The Texan made the admission as he responded to the event, which will have Genesis as a new sponsor, becoming co-sanctioned by the European Tour and PGA Tour.
Speaking ahead of his appearance in this week’s WGC-FedEx St Jude Invitational in Memphis, Spieth said in reply to being asked about next year’s Scottish Open: “I would say very highly likely.
“I think it's a great idea to play and I wish that I had this year, to be honest, and I expressed that right after The Open.”
That was in reference to him finishing second, two shots behind fellow American Collin Morikawa, in the Claret Jug joust at Royal St George’s last month.
“I thought a couple mistakes that I made potentially could have been a little bit of somewhat rust from a few weeks off; little like wedge plays where I used a 60 where in the States I would fly it next to the hole, but over there you've got to bump something up,” he added.
“Just little shots where I was like, man if only. Or putts where I left it short where I just hadn't fully adjusted to the speed of the greens.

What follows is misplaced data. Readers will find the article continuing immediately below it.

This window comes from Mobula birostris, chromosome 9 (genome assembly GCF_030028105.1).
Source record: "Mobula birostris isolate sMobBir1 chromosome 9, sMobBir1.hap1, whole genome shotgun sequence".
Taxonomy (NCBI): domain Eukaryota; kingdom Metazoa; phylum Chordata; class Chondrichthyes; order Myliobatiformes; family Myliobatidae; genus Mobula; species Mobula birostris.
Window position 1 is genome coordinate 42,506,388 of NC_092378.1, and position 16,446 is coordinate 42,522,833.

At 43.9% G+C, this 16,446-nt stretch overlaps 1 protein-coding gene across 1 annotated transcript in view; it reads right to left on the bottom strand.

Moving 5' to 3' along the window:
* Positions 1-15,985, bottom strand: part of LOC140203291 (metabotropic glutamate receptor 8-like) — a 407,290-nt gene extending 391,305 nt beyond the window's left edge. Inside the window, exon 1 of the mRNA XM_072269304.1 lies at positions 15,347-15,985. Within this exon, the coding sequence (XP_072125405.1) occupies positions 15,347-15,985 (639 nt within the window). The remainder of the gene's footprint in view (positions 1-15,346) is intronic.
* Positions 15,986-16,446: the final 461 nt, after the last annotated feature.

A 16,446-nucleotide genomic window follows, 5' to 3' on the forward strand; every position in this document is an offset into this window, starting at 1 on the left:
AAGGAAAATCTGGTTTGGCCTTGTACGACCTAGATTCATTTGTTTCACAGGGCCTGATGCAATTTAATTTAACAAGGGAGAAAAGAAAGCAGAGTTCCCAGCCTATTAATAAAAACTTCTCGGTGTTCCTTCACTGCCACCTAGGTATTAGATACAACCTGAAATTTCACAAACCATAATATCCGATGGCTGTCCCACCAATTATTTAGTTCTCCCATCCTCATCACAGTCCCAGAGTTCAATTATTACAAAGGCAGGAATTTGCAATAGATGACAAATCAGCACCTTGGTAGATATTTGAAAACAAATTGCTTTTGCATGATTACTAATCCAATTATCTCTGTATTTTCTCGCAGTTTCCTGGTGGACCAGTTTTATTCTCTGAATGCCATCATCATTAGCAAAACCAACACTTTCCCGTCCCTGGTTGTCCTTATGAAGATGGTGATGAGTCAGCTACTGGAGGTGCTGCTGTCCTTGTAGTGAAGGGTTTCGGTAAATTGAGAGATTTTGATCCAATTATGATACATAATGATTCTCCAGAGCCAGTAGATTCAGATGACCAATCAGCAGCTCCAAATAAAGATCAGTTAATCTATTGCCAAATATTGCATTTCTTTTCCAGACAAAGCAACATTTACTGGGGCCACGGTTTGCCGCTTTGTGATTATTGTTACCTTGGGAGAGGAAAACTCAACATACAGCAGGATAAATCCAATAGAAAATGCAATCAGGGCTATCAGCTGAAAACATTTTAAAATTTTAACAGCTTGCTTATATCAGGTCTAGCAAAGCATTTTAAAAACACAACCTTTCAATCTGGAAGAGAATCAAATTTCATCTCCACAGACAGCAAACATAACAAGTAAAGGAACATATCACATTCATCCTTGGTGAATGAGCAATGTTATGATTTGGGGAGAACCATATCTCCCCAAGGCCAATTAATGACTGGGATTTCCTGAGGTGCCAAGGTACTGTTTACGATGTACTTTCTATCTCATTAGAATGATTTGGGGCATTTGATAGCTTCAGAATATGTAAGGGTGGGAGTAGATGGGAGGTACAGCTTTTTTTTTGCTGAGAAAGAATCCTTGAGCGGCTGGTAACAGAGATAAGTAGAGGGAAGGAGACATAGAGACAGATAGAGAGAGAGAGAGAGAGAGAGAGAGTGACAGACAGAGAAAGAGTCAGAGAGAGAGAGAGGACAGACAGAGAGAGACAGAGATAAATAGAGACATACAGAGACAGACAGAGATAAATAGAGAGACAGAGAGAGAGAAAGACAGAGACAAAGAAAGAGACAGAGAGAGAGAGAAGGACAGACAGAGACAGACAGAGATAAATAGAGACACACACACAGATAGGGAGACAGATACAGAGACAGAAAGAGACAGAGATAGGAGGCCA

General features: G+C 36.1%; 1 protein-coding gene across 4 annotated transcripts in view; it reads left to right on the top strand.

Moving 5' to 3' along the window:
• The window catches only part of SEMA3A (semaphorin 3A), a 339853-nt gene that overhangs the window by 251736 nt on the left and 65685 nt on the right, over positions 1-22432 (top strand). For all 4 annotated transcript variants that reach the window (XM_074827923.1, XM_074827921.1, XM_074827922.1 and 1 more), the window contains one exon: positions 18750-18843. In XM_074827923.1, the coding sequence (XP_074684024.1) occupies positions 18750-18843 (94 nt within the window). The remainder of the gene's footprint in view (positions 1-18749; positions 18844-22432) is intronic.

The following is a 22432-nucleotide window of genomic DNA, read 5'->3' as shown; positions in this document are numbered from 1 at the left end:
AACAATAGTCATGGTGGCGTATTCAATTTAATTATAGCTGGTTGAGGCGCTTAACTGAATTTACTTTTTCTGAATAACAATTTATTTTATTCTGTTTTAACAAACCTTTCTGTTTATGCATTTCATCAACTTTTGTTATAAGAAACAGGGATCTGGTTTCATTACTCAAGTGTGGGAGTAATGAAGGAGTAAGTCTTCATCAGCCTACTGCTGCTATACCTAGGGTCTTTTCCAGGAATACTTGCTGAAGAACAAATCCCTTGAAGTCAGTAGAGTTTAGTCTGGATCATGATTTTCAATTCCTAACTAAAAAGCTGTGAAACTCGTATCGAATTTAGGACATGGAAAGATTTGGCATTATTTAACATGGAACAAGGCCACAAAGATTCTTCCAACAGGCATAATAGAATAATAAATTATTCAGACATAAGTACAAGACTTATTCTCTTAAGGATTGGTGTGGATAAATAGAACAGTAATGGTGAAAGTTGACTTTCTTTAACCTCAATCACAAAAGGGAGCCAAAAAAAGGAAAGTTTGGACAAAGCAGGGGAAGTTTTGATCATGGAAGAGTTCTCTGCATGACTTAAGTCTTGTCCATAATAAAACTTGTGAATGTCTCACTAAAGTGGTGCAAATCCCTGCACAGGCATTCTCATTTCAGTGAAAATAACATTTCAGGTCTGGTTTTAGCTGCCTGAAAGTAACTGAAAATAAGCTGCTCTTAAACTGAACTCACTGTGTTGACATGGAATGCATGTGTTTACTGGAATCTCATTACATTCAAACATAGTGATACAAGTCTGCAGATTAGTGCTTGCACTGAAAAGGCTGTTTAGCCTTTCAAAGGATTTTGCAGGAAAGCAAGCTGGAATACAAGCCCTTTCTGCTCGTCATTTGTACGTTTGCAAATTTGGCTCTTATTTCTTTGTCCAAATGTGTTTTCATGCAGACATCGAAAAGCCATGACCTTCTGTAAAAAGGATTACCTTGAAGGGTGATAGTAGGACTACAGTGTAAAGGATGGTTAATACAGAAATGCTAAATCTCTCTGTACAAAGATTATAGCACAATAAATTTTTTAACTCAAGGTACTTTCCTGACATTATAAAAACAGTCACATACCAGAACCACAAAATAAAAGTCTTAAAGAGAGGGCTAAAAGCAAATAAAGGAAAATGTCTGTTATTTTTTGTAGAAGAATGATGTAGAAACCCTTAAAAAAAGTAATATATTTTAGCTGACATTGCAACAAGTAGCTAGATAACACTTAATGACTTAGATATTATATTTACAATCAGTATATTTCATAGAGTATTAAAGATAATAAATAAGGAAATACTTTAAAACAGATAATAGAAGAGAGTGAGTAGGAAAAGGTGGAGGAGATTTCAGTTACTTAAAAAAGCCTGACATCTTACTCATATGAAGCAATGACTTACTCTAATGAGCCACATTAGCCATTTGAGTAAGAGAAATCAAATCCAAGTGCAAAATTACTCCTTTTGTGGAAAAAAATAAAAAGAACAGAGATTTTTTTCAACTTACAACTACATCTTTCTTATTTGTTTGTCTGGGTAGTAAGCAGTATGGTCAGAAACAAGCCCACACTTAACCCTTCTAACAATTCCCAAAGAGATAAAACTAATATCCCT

“So I think it's extremely useful not only because it's always one of the better field tournaments of the year anywhere in the world, but also because of the preparation that it is for The Open Championship.”
Bryson DeChambeau, the 2020 US Open champion, had already hinted that he’d be making his Scottish Open debut next July ahead of the 150th Open at St Andrews.
In another boost from the strategic alliance between the European Tour and the PGA Tour, the prize-money for next year’s Irish Open has been increased considerably to $6 million.
“I think it's wonderful for everyone involved,” said Rory McIlroy, chairman of the PGA Tour’s Players Advisory Council, in delivering his verdict on that and the co-sanctioning of the Scottish Open along with the Barbasol Championship and Barracuda Championship in the US.
“I've always said we're all in this thing together and we need to be pulling in the same direction and this is the start of it, which is great.”